Comments on College Board Duplicity in Florida

National Association of Scholars

The College Board, during its battle with Florida Governor Ron DeSantis about whether the proposed AP African American Studies course would be allowed in Florida classrooms, seemed to be moderating the radical first draft. It remained a Studies course, and therefore essentially committed to radical political activism rather than to inquiry into truth, but at least it had removed some of the more obvious politicization.

Now the College Board, as it loses hope that it will be able to convince Florida that its softened radicalism does not violate the Stop WOKE Act, appears to be backtracking on its moderation. The College Board ambiguously hints that it will return to its old radicalism—details to come.

The NAS will keep an eye on what the College Board proposes, but the College Board has a long history of substituting radical propaganda for history education. We expect it to continue—and we expect that AP African American Studies will only be the first of a series of College Board AP examinations in political activist “studies” courses. The College Board will use its monopoly power over advanced placement examinations as a wedge to distort K-12 social studies education even further, by deepening it subordination to radical political activism. The other 49 states would be well advised to join Florida in freeing themselves from their reliance on the College Board.

Florida, which continues to lead the nation in thoughtful education reform, simultaneously has begun work to free itself from its reliance on the College Board: “During budget negotiations this week, the Legislature agreed to spend a combined $2.8 million developing a homegrown program to rival the rigorous and nationally recognized AP courses students can take for college credit.” The NAS applauds Florida’s initiative and urges reform policymakers in other states to imitate Florida’s work.

We also wish to provide suggestions for the Florida Department of Education (FDE), which we believe will help them to carry out this reform.

  • Florida already possesses an extensive dual enrollment system, which allows qualified high school students to receive college credit for courses taken in home school, in high school, or in college. This dual enrollment system already provides a good alternate to College Board AP classes. We suggest that the FDE should build upon this existing system as it creates alternatives to AP courses.
  • The FDE should make a priority of developing AP-substitute courses that satisfy its public universities’ undergraduate General Education Requirements (GERs). Radical faculty can use these GERs to impose activist propaganda on students, so Florida should make it possible for its students to avoid having to take these GERs in college. (Indeed, Florida policymakers should also limit the Florida universities’ ability to impose their own GERs on students: the University of Florida, for example, now imposes radicalizing “Diversity” and “International” requirements on students, besides subterfuges such as allowing courses such as “Black Horror and Social Justice” to satisfy the Writing Requirement GER.) Florida should make an especial priority of developing AP-substitute courses for history, civics, and English, since these have been most susceptible to politicization, and because they are most necessary to learn about America’s ideals and institutions of liberty.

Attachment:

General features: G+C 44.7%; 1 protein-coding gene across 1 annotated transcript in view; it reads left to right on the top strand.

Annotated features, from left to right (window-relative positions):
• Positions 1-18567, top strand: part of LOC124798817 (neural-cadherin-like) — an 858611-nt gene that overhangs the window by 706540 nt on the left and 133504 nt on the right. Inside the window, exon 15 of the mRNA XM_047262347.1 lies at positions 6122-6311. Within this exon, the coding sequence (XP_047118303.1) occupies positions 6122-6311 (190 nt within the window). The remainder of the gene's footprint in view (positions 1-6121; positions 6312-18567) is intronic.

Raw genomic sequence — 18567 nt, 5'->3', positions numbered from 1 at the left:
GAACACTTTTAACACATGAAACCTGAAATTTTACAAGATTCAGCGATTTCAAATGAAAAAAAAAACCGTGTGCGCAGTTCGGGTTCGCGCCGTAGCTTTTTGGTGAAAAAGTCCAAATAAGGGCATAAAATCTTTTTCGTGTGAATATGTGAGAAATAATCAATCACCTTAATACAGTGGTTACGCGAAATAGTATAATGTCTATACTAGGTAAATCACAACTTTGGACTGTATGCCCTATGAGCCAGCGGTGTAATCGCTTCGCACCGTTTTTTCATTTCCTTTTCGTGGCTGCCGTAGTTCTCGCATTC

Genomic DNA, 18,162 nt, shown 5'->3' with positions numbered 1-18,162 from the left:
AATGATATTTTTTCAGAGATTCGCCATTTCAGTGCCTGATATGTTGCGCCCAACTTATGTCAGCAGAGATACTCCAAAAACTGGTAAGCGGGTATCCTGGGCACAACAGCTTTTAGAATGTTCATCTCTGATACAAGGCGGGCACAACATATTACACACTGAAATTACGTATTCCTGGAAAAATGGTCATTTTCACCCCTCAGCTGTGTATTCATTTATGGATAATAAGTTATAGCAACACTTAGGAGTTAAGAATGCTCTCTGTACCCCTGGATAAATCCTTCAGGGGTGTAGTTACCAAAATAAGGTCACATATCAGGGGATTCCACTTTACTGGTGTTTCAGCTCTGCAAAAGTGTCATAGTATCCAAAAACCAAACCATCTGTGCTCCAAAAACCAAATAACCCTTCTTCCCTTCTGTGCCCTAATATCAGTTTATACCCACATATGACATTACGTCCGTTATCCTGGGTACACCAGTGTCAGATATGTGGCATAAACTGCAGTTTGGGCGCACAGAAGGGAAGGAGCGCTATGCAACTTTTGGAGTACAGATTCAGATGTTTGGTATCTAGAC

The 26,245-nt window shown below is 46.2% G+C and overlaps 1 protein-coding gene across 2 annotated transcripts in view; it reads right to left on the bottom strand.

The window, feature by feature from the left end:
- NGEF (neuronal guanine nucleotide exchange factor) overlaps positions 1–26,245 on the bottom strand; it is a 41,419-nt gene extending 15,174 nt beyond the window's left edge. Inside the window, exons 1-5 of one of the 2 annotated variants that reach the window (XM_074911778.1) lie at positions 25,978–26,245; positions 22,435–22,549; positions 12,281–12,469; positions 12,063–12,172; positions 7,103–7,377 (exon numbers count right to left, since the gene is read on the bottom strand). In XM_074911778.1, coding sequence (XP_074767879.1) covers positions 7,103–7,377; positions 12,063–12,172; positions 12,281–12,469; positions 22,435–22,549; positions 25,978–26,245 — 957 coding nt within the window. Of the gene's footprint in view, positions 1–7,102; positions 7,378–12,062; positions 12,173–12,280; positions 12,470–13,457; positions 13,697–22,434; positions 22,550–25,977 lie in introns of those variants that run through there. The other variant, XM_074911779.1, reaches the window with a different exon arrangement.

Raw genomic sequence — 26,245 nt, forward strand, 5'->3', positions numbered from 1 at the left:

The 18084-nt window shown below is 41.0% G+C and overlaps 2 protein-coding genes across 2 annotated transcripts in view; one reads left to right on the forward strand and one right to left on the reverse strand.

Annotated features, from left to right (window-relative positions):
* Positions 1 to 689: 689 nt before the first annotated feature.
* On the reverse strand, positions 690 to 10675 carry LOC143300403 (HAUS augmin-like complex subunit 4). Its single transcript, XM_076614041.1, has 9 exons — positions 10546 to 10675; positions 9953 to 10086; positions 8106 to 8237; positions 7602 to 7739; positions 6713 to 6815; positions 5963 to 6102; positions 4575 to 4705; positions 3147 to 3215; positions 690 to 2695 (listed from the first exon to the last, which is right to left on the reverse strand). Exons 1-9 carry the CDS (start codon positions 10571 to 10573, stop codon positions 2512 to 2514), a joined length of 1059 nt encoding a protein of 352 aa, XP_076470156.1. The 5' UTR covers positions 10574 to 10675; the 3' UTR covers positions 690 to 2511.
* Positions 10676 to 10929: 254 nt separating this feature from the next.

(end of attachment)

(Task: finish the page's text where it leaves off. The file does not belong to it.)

• The FDE should work to create a stable framework for its AP-substitute courses that will allow it to create a consistent body of assessment questions over several years. Consistent questions allow for reliable year-to-year comparisons and for informed revision of assessment questions. The College Board’s restless changes to its course structure has degraded its own test question stability, and its own ability to provide these basic services. The FDE should create this consistent body of assessment questions both to improve its own work and to provide other states the solid technical information that will encourage them to undertake similar reforms.
  • The FDE should start work to assemble a body of essay readers who can provide rigorous assessment of students’ essay writing skills in the assessments of AP-substitute courses. Since the FDE will need to provide qualifications and training courses for these essay readers, it should start work on this aspect of the reform at once. These essay readers should not be confined to public school teachers, but should include teachers from charter schools and private schools, as well as home school educators. This aspect of Florida’s initiative is vital, since the ability to write college-level expository prose is the most fundamental qualification for undergraduate education.
  • The FDE should frame their reforms so that they can be adopted by other states, and to make possible mutual recognition of AP-substitute courses by all states who have removed themselves from the College Board system. The College Board’s great advantage is that it provides college credit for any college in the nation; Florida and other education reformers should work to make sure that its high-school graduates will have the same ability to apply their college credits throughout the United States.

We give this advice to Florida with a sense of urgency, because the College Board gives every sign of intensifying its radical commitments. Education reformers in Florida and in other states must ask now, to rescue their students and their schools from the College Board’s community organization tactics disguised as curriculum.

Photo by aiisha on Adobe Stock

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